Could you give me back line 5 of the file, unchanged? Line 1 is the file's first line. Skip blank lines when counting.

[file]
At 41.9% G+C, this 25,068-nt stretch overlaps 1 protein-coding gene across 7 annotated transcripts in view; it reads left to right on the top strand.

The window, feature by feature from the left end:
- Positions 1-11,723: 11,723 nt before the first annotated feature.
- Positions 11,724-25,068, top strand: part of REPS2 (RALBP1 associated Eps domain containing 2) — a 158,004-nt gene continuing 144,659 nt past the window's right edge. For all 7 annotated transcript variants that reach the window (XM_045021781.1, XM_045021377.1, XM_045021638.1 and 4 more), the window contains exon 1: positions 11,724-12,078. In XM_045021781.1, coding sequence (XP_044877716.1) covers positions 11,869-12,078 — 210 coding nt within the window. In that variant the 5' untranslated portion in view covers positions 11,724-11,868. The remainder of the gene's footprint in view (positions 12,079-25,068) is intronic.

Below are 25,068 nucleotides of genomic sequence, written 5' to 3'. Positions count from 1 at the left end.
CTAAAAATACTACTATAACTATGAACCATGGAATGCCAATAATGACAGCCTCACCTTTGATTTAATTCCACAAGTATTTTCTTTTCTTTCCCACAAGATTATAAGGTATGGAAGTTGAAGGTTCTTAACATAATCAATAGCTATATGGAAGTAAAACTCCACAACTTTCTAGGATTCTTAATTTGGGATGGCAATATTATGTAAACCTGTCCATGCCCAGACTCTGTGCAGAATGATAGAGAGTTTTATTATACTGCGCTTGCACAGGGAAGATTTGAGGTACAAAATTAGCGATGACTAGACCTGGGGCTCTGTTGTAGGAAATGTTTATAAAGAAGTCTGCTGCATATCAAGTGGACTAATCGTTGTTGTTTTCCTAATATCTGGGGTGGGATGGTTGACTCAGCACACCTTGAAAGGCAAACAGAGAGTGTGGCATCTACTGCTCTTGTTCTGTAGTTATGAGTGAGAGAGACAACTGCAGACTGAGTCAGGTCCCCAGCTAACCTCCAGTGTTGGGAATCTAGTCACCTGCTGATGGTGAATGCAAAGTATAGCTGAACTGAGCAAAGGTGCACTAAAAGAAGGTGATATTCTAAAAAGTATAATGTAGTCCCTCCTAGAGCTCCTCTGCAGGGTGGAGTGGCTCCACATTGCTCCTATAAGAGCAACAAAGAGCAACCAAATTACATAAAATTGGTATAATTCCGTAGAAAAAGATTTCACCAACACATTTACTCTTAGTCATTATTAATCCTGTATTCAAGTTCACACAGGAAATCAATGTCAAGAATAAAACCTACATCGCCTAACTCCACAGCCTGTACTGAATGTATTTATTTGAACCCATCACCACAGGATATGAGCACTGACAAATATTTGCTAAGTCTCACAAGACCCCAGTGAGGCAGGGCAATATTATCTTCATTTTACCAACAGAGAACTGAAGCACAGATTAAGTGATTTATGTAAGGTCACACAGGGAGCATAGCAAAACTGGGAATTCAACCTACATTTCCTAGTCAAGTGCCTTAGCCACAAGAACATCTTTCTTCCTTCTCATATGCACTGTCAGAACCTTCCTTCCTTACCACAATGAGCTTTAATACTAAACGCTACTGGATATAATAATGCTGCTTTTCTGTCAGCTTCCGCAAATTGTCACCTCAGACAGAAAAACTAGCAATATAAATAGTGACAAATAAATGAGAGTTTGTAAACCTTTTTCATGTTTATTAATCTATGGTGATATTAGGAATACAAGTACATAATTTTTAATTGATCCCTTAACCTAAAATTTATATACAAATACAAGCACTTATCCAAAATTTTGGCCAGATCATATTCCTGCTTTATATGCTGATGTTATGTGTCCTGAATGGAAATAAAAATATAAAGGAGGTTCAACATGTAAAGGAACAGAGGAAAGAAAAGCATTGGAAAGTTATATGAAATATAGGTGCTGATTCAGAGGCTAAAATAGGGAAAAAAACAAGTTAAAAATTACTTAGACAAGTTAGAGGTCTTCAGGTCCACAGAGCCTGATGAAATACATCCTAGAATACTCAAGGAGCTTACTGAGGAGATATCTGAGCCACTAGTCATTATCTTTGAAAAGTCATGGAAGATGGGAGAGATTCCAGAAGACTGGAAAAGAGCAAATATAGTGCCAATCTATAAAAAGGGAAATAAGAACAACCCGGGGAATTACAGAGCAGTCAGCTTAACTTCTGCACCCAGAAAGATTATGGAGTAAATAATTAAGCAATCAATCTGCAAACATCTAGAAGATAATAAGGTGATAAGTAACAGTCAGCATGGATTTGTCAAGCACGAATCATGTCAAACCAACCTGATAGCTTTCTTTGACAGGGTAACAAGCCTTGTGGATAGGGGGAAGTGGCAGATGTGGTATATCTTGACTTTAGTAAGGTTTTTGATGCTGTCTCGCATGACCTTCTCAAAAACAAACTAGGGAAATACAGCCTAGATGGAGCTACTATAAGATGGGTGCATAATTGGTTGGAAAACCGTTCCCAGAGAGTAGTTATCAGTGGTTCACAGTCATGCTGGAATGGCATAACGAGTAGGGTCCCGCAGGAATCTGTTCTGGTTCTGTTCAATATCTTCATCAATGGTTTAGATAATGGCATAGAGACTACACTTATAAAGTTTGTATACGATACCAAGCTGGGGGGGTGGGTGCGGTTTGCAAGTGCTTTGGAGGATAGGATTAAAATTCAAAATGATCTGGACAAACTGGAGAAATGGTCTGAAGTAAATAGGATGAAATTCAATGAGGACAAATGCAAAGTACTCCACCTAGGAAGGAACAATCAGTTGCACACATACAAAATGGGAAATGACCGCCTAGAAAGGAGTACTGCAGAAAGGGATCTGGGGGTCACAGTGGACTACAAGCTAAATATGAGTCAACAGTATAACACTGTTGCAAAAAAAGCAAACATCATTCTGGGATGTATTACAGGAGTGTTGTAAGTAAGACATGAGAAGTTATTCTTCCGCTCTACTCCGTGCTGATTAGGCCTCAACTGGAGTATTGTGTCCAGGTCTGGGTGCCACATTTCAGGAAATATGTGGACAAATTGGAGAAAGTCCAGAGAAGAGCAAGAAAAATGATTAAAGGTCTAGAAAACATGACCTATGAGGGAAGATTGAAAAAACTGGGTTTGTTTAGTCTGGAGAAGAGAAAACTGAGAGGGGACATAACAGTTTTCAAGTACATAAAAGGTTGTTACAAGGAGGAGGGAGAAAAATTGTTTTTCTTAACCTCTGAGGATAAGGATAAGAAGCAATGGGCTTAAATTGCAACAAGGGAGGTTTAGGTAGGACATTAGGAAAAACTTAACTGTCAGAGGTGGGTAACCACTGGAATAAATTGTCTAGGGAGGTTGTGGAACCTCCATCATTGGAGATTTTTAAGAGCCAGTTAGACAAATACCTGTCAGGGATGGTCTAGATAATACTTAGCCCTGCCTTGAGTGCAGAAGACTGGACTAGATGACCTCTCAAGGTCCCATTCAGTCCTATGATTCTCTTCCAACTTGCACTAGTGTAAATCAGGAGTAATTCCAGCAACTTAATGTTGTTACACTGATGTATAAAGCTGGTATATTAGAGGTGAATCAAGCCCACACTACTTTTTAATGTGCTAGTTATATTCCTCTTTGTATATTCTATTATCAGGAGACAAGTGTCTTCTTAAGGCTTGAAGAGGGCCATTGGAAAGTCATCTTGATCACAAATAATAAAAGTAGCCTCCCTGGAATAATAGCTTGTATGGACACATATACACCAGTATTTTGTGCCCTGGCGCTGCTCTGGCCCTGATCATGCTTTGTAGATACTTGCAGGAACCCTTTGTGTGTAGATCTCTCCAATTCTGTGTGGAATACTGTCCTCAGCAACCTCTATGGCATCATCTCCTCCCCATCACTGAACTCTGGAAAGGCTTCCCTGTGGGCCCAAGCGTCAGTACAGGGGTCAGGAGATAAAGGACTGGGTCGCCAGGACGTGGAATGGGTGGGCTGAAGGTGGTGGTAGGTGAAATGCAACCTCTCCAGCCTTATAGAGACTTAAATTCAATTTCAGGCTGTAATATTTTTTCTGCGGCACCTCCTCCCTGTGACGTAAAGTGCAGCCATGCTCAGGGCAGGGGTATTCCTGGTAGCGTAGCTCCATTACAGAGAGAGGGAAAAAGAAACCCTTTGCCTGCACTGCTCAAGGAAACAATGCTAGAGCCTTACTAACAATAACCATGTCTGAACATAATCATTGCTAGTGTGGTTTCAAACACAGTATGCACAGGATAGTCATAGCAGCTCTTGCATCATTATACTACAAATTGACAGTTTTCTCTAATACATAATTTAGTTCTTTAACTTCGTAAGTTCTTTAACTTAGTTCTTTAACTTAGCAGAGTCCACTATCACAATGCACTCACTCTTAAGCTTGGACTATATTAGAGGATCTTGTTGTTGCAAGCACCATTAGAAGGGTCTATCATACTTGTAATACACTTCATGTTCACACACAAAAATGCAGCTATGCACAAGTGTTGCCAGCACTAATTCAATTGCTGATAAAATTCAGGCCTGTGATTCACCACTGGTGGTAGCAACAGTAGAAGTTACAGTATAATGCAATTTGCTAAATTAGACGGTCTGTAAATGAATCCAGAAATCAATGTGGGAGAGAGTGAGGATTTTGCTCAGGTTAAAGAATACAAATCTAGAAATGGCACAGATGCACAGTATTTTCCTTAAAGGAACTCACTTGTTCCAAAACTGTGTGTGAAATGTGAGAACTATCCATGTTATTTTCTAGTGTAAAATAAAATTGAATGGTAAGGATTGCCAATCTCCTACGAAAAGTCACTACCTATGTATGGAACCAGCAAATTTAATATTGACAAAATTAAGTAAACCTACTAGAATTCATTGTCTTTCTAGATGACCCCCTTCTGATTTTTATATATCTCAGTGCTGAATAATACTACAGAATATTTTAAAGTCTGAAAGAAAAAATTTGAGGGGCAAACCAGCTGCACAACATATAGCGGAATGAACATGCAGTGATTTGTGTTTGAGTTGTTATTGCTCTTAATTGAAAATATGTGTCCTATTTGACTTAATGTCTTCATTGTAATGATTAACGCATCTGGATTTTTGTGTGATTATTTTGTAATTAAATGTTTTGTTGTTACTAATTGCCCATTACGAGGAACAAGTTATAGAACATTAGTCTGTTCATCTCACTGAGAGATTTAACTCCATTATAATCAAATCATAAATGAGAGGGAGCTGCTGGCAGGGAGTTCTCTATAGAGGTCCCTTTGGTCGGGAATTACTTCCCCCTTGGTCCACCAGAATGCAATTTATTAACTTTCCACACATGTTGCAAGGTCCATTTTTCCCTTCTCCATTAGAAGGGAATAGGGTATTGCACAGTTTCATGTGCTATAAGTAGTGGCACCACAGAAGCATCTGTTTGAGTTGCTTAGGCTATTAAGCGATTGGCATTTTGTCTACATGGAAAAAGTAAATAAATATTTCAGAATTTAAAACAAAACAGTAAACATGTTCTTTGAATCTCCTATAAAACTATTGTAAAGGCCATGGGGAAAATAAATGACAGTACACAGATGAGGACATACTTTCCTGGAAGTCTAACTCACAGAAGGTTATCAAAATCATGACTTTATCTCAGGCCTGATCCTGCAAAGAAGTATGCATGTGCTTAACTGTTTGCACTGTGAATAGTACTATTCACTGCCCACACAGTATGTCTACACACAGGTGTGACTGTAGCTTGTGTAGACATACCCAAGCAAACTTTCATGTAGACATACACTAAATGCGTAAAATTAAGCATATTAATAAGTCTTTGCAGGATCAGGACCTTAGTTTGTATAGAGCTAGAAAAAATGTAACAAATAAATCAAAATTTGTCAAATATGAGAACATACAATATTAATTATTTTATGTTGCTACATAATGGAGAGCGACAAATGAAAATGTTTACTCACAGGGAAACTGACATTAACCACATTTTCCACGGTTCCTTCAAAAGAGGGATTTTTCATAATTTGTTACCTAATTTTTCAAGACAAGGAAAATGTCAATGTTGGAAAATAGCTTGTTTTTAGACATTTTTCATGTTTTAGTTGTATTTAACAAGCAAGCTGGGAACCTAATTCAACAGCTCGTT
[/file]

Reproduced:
Below are 25,068 nucleotides of genomic sequence, written 5' to 3'. Positions count from 1 at the left end.